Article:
Just Put Away The Saltshakers
It isn’t like that, at all. There are quite a few things I really liked about June Hur’s debut Silence of Bones. I’m not about to go salty on this book at all. Having said that, while there are elements about it that I really enjoyed? There were other arts that left me either completely confused or were utterly predictable. I would almost rather outright hate it because I feel like a really fantastic half of book was wasted. But such is life and as I stated recently, all things considered? Overall, backlists and ARCs included? I’ve been one lucky son of a bitch. I’ve had mostly, some fantastic reads.
Upfront disclaimer, I have always been a fan of fictional “time-period,” cultural books, as well as alternative history. Part of why I wanted to read Silence of Bones is because I hadn’t read one set in 1800’s (Joseon) Korea. While I absolutely do not claim any expertise on the time period or culture, from all indications I’ve seen (and yes, in this instance I did look around at reviews because I know that this is not my lane or expertise), Hur did an incredible job building the world.
It truly came alive whether they were around the capital, in dense forests or rushing rivers. Hur utilized every aspect of the culture at that time to bring the world’s identity to life, as well. She did not shy away from how horrifically servants were treated, punished, and manipulated. Physical violence and torture were described in devastating detail. This was never done in a way to just bring shock value to the story, but to engross the reader into what that time and place was like for both the high-borne and those they stepped on without mercy, every day.
Internal and external strife also brought deep rooted mistrust of … well just about everyone. It was so entranced in society that it was rotted just about everything and everyone. To leave out either the internal enemies and only focus on those coming from the west, or only focus on the internal enemies and not those of the west, would have left a gaping hole in not just the story, but the characters motives and emotions.
Hur masterfully takes each piece of the above and blends them together to provide a complete, complex, and dynamic picture of this period of Korean history.
Along with classism, Hur wasn’t afraid to stick a kick-ass female hero into this time period. Is it realistic for the time period? You could argue the point except this is fiction and that kind of is the point, in my opinion. I’d rather say Hur wrote a dynamic, realistic female character that was far from perfect, but strong enough to keep going throughout her imperfections.
Thank you to Feiwel & Friends for an ARC in exchange for an honest review.
They got her into some real shit-shows at time, but she didn’t let it stop her. Her self-dialogue was pretty spectacular at times. Whether talking herself out of fear, through the idea of keep on, keeping on or how to get herself out of hopeless situation? Hur gave us a female heroine who earned the respect of many that would normally not give a branded girl the time of day. One that in her imperfections, was easy to root for, in a time period when there shouldn’t have been any, at all.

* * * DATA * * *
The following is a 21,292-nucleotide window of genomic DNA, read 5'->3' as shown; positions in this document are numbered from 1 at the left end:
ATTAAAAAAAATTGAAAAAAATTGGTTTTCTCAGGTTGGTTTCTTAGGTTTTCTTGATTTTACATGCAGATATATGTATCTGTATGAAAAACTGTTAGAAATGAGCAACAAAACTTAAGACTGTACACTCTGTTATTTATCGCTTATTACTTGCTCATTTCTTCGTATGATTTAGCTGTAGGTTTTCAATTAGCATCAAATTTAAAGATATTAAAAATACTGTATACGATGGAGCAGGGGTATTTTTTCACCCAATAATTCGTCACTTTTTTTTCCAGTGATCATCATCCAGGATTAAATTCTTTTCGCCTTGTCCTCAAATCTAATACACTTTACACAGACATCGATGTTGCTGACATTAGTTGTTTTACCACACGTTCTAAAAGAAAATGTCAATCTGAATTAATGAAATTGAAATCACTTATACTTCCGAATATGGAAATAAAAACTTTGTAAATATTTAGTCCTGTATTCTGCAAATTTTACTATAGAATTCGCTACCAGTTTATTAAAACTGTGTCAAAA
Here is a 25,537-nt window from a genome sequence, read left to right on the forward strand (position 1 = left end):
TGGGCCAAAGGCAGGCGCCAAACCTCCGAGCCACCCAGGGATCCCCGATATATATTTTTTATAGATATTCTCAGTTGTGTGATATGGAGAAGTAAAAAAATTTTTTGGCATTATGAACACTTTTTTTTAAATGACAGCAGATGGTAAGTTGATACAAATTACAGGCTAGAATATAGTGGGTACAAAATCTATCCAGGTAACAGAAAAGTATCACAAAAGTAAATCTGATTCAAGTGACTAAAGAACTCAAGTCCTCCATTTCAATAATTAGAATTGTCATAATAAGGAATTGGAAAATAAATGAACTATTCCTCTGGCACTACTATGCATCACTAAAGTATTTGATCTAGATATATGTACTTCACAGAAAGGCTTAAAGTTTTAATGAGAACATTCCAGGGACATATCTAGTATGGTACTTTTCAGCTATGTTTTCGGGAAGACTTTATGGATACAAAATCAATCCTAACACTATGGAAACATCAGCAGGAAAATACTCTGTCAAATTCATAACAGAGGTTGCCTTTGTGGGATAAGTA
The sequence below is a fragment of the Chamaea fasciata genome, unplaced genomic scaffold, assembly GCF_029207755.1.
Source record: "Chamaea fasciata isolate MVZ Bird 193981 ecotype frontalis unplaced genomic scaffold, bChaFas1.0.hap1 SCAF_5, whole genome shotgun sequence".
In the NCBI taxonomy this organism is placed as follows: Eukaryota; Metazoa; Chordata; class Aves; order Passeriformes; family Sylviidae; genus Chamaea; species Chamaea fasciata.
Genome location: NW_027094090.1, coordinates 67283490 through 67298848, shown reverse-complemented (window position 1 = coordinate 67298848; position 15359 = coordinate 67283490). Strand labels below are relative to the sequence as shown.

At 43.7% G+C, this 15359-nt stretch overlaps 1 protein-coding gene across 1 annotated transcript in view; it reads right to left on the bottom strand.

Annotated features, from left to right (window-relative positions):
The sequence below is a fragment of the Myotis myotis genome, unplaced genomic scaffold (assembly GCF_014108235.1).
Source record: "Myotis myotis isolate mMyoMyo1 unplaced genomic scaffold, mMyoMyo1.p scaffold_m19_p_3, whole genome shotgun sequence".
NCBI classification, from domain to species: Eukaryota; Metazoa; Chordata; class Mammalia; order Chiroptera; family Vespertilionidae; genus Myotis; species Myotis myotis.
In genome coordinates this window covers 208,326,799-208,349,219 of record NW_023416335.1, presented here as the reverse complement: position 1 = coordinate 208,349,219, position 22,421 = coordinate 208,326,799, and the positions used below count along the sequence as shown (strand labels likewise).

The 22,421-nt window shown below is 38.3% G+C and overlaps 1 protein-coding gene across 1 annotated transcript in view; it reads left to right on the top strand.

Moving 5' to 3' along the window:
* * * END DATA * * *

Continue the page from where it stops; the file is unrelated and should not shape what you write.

See. Here in lies the problem. Or part of it, at least. The mystery is well a mystery. And then it isn’t. On one hand it is a convoluted, complicated, confusing, what the mess…. mess. Then on the other hand? What I could understand? Was completely predictable. I know. That doesn’t really make much sense. How can something that is completely confusing also be completely predictable? Let me try to explain.
There were parts of the plot that I could easily see coming (of course this will stay general for the sake of spoilers).
- The arcs of certain characters.
- The relationships (not romantic relationships because COMPLETE BONUS POINTS TO SILENCE OF BONES BECAUSE- NO ROMANCE) that formed between characters.
- Character roles such as: actual wrong doers, being framed, red herrings, liars etc…
- The twists and turns weren’t twisty or turny– well not in a good way.
Then there was the confusion.
Hey, you know that comparison I sometimes like to give about Marvel’s Infinity War? How there is SO MUCH BOOK IN A BOOK. Like Honest Trailer says about Avengers: Infinity War? There is SO MUCH MOVIE IN THAT MOVIE. Usually, like Honest Trailers says, it is a compliment. This time? Not so much.
Oh for those that haven’t seen it (even if you have, you can’t watch it enough)…
Every time I thought I had a grasp on what was happening beyond the utter predictability of the above. Hur dropped new characters and plot angles into the story. OR even better, both, AT ONCE. And then the other part that I was just reading about was, poof, snapped like at the end of Infinity War. The attempts to tie it together at the end didn’t seem at all worth it. The pay-off wasn’t nearly enough. I either knew what it was coming or was just like… meh… OR had to go back and reread to figure out what that specific reveal even meant to the story.
The Conflict Is High With This One
There are some real high points with the world-building, themes and the lead character. It is with the mystery side of the story that Silence of Bones falls apart. It is a shame because this book had such huge potential for me. I was really looking forward to it. And while I didn’t hate it? I almost feel more empty being in this in-between grey world where I can’t make heads or tails of how I feel. YMMV…